Sin City: A Dame To Kill For (3D / SLIGHT SPOILERS. ish.)
Cert: 18 / 102 mins / Dir. Robert Rodriguez & Frank Miller
The opening roll-call of Miller and Rodriguez's seamless follow-up to 2005's Sin City warns once again that this will be a film with too many characters. Episodic in nature as its predecessor, the stories A Dame To Kill For are set after the Hartigan thread from last time, but before the Marv one. Although both characters still feature in this film, and the comic-book roots of the stories mean they exist in their own heavily-inked isolation, anyway.
We're back once more in Basin City for another trio of tales of nocturnal sleaze, debauchery and vengeance. Mickey Rourke returns as the bullet-headed trouble-magnet Marv, this time siding with Josh Brolin's not-so-private eye Dwight in a story which pits them against Eva Green's calculatingly unhinged Ava. Elsewhere we get Joseph Gordon-Levitt as the brash gambler Johnny out to teach Senator Roark a lesson he won't forget, and the return of Jessica Alba's Nancy, with her own score to settle from the first film. As mentioned above, Bruce Willis reprises his role, as do Rosario Dawson, Power Boothe, and Jaime King.
It's all shot in uber-noir, and the presence of JGL reminded me how much I'd love to see a live-action Batman feature executed in this style. First-person voiceovers feature heavily again, as does the convoluted web that exists between the characters. But the moments of monochromatic bloodshed which drag the smoky 1930's screaming into the present-day seem to be spaced too far apart, even if when they do arrive, they do so with a glee which outshines Sin City's. In terms of general tone, Rodriguez seemed to be having far more fun in Machete Kills. And just because you can count the number of smiles in A Dame To Kill For on one hand, don't be fooled into thinking it has any deep message to impart. If anything, the film's treatment of its female characters leaves me feeling somewhat uncomfortable, but that's an area best covered by writers more qualified to wade into such waters.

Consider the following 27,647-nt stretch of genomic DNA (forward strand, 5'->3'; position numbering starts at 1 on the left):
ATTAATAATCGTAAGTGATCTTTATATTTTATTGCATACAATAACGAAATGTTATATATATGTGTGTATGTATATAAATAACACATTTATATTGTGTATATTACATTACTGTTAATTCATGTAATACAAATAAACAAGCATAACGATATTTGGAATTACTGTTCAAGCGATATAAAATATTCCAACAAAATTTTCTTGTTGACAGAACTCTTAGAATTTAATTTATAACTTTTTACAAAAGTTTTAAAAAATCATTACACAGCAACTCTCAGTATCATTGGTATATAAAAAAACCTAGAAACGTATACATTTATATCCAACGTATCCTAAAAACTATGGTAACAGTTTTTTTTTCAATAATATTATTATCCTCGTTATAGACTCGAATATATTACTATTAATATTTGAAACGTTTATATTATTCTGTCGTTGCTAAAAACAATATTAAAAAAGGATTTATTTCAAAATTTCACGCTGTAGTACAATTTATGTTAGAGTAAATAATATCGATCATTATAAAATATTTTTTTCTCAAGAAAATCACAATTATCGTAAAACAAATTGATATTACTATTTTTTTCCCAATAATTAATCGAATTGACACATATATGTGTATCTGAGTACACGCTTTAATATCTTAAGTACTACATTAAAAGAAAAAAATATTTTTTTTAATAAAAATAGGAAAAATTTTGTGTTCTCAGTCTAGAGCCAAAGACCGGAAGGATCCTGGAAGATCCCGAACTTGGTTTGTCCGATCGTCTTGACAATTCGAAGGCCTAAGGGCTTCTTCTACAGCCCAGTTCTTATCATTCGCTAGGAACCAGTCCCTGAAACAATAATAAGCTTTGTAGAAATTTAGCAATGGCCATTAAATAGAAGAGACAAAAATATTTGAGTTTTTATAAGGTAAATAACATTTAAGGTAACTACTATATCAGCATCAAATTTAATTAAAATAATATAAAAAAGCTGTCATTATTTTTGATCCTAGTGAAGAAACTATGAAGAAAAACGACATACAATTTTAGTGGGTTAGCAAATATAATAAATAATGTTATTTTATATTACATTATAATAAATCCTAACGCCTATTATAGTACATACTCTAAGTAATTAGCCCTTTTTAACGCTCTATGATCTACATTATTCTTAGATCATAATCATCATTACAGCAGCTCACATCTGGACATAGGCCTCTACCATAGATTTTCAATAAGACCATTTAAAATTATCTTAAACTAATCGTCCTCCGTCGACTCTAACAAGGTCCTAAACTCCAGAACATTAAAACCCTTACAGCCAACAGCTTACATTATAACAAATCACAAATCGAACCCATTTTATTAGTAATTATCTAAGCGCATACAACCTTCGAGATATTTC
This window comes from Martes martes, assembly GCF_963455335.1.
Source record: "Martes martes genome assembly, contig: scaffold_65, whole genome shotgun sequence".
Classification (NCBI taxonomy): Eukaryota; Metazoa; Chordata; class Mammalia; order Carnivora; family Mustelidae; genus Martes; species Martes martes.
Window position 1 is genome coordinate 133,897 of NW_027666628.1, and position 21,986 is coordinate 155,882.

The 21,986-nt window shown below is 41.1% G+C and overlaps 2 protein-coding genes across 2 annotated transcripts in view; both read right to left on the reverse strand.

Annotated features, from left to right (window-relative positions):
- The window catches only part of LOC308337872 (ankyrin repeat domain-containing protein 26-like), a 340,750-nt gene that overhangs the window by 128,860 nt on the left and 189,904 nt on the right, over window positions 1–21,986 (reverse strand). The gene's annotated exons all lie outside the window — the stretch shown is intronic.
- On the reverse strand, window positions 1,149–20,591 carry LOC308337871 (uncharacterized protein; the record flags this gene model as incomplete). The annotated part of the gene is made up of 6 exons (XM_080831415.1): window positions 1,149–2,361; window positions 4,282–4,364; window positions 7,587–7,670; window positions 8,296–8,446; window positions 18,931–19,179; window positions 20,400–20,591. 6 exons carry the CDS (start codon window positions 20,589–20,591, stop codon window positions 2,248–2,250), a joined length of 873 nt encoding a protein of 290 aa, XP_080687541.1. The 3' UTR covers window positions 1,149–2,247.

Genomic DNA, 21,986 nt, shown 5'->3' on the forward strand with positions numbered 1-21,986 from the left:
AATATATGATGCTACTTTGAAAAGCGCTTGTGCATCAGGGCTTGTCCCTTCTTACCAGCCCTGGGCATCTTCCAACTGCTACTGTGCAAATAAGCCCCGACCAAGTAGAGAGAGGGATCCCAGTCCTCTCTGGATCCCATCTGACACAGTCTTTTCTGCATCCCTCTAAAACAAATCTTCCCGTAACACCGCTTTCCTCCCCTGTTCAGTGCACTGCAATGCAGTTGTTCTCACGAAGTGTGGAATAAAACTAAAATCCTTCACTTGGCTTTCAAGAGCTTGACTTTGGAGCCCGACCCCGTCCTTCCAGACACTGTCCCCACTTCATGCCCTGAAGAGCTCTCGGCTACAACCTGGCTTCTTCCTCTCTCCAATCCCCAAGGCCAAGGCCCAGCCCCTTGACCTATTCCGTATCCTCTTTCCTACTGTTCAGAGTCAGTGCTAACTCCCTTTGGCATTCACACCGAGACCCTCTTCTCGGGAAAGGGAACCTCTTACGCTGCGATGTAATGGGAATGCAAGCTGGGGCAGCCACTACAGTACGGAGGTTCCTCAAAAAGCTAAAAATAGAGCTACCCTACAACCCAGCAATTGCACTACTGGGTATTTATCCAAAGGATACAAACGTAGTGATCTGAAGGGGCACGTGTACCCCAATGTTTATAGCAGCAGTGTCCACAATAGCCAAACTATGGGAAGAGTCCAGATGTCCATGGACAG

You'd imagine the 3D would be a great addition to a film which is borderline animated, but if anything it just makes the juxtaposition between the photography and rendered backdrops more jarring. It's clear from the off that more money's been spent on the visuals this time around, but it doesn't make for a smoother ride. Not withstanding the fact that the screening I saw had 3D ghosting all over the shop, the lesson I gleaned from Sin City is that film noir needs restraint, not excess.
All in all, Sin City: A Dame To Kill For has been made with care and attention, but I'm not entirely sure there was any need for it to exist. It expands on the continuity of the first film with flair and conviction, but it never really adds anything to it. If that's good enough for you, then fair play; it's certainly more entertaining than a lot of films I've seen this year.
Fans of the first film will welcome it to their shadow-loving hearts and bookshelves, but it's not doing anything Sin City didn't.
And crucially, it's not doing anything better.
I'd say so.
Y'know what, I don't think I actually did.
Probably, although that's not really for me.
If you're going to see a film this dark, a massive dark room is the perfect place for it.
I didn't hear one. And this is Robert Rodriguez, here. Sort it out, man.
What the hell is Eva Green doing with her accent? British? American? Australian?
• ^^^ That's dry, British humour, and most likely sarcasm or facetiousness.
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